Skip Navigation LinksMalaria

Malaria

What is malaria?

Malaria is a serious mosquito-borne disease caused by small parasites called Plasmodium that spread from mosquito bites and infect and destroy red blood cells in people. Four different species of Plasmodium can cause disease in humans: Plasmodium falciparum, Plasmodium malariae, Plasmodium ovale, and Plasmodium vivax.​

Where does malaria oc​cur?

Malaria occurs in many tropical and sub-tropical areas of the world, particularly sub-Saharan Africa, Southeast Asia, the Middle East, and Central and South America. It is estimated that nearly half of the world's population lives in a malaria area, and each year, millions of malaria cases occur worldwide.

Although malaria occurred naturally in parts of the United States (including California) until the mid-1900s, most malaria cases in the U.S. today are diagnosed in people who were infected while traveling in other countries where malaria is common. About 2,000 cases of malaria are reported in the United States each year.

The mosquitoes that can spread malaria (called “Anopheles") are present in California, but the parasites that cause malaria are not currently found in these mosquitoes in California. The last cases of local transmission of malaria in California were reported in 1989. About 100 cases of malaria are reported each year in California from people who were infected while traveling in other countries. ​

How do y​ou get m​alaria?

The main way people get malaria ​is from the bite of an infected Anopheles mosquito. A mosquito can become infected when it bites a person who has malaria parasites in their blood. It takes a week or more for the malaria parasites to mature in the mosquito, and then the mosquito can transmit the parasites to another person when it bites that person.​

What are t​he symptoms of malaria?

Fever is the most common early symptom of malaria. The fever tends to rise over several days and may be accompanied by headache, muscle pain, and fatigue. People with malaria also may experience intense shivering, chills, sweating, nausea, and vomiting. These symptoms can occur together or in stages (“attacks") that last for several hours and occur every 1–3 days. Symptoms usually develop within 1–4 weeks after a person is infected, though in some cases, symptoms do not appear for up to a year.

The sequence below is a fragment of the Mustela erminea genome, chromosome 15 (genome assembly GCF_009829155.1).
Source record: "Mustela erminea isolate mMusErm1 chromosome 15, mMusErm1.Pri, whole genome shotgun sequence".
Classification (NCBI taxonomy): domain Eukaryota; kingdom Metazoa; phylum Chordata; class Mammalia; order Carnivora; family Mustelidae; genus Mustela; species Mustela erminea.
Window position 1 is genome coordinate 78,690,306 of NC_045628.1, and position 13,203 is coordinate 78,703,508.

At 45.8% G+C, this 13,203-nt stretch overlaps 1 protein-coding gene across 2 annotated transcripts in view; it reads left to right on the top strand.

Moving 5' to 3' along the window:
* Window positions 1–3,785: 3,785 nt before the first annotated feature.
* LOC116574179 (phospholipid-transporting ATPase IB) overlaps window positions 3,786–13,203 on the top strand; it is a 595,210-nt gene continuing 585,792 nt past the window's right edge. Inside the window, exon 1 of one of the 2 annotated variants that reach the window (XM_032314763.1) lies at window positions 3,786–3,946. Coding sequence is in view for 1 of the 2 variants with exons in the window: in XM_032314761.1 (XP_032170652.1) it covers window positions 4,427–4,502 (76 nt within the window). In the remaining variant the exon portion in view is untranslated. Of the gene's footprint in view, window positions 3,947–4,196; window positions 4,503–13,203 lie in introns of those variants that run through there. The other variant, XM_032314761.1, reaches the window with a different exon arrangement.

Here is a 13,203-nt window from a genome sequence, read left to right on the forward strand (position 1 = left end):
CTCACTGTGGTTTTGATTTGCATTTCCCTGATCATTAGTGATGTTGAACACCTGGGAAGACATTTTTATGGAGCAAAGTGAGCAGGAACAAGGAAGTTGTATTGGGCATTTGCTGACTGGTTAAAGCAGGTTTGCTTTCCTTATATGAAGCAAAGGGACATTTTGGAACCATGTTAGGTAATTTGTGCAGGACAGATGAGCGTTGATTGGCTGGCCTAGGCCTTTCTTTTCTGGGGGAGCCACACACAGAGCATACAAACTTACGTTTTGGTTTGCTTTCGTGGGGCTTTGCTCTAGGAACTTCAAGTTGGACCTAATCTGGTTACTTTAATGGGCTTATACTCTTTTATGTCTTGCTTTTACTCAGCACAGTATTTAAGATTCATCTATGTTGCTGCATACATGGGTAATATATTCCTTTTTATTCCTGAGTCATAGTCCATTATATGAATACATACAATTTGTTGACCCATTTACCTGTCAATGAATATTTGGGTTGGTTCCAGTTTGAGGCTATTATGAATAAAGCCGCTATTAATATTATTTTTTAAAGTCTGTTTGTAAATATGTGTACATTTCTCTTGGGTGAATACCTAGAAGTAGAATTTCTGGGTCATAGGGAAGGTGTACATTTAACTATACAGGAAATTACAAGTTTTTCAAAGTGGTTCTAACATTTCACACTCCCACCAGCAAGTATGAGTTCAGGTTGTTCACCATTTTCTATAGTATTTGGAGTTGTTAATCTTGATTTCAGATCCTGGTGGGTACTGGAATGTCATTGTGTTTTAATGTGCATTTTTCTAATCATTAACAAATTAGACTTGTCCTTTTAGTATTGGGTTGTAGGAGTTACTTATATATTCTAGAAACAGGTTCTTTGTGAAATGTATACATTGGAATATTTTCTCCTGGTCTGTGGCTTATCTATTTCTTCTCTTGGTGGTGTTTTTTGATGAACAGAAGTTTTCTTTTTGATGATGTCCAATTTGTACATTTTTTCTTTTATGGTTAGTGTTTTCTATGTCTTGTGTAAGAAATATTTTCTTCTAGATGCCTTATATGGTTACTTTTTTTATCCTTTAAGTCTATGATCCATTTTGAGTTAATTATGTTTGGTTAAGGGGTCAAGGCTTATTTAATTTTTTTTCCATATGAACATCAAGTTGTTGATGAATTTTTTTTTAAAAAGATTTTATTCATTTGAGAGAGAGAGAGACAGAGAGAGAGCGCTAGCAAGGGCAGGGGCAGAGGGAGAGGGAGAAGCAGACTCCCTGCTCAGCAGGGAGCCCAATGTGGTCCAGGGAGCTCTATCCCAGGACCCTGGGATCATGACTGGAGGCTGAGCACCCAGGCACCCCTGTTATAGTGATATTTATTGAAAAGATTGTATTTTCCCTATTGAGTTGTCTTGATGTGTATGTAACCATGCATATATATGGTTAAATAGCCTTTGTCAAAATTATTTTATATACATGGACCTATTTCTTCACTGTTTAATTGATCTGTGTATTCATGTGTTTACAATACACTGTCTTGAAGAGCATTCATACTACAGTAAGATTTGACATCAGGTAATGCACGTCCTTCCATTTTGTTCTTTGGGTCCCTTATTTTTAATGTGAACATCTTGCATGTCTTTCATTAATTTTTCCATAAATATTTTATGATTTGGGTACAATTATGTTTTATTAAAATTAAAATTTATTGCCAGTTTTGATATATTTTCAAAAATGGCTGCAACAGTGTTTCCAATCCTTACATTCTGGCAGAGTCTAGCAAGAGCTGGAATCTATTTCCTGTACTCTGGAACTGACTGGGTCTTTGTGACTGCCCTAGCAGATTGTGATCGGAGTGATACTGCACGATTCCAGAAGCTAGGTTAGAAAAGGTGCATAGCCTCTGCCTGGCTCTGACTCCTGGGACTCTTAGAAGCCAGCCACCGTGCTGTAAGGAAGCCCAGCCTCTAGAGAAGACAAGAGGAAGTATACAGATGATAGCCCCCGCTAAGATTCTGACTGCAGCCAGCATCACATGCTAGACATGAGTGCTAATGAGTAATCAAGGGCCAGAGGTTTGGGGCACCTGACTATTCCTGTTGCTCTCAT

If not treated, malaria can become severe, especially from infection with Plasmodium falciparum. Severe symptoms can include kidney failure, seizures, mental confusion, coma, and can lead to death. ​

How is m​​alaria treated?

Malaria can be treated with prescription medication. The type of medicine and length of treatment depend on the type of malaria a person has, where the person was infected, their age, whether they are pregnant, and how sick they are at the start of treatment. Treatment can also prevent patients from relapsing with malaria, which can happen when a person feels sick again weeks or months after they were initially sick with malaria. ​

​​What can I do to keep from getting malaria?

At least four weeks before traveling to an area with malaria, talk with a doctor who specializes in travel medicine to get preventive medications (called “antimalarial" medications). Antimalarial medications are very effective at preventing disease, but they must be taken according to the prescribed schedule. It is important to not miss any doses while traveling in areas with malaria. Be sure to take an adequate supply of antimalarial medication to last for your entire trip.

Even if you have had malaria before, taking antimalarial medications is important when traveling to areas with malaria transmission. Previous infections do not provide protection because there are four different kinds of Plasmodium parasite that can cause malaria.

Important: While traveling in areas with malaria, prevent mosquito bites by wearing protective clothing (long pants, long-sleeved shirts) and applying EPA-registered insect repellent on clothes and exposed skin. Placing mosquito netting around your bed can help prevent being bitten while sleeping.

Page Last Updated :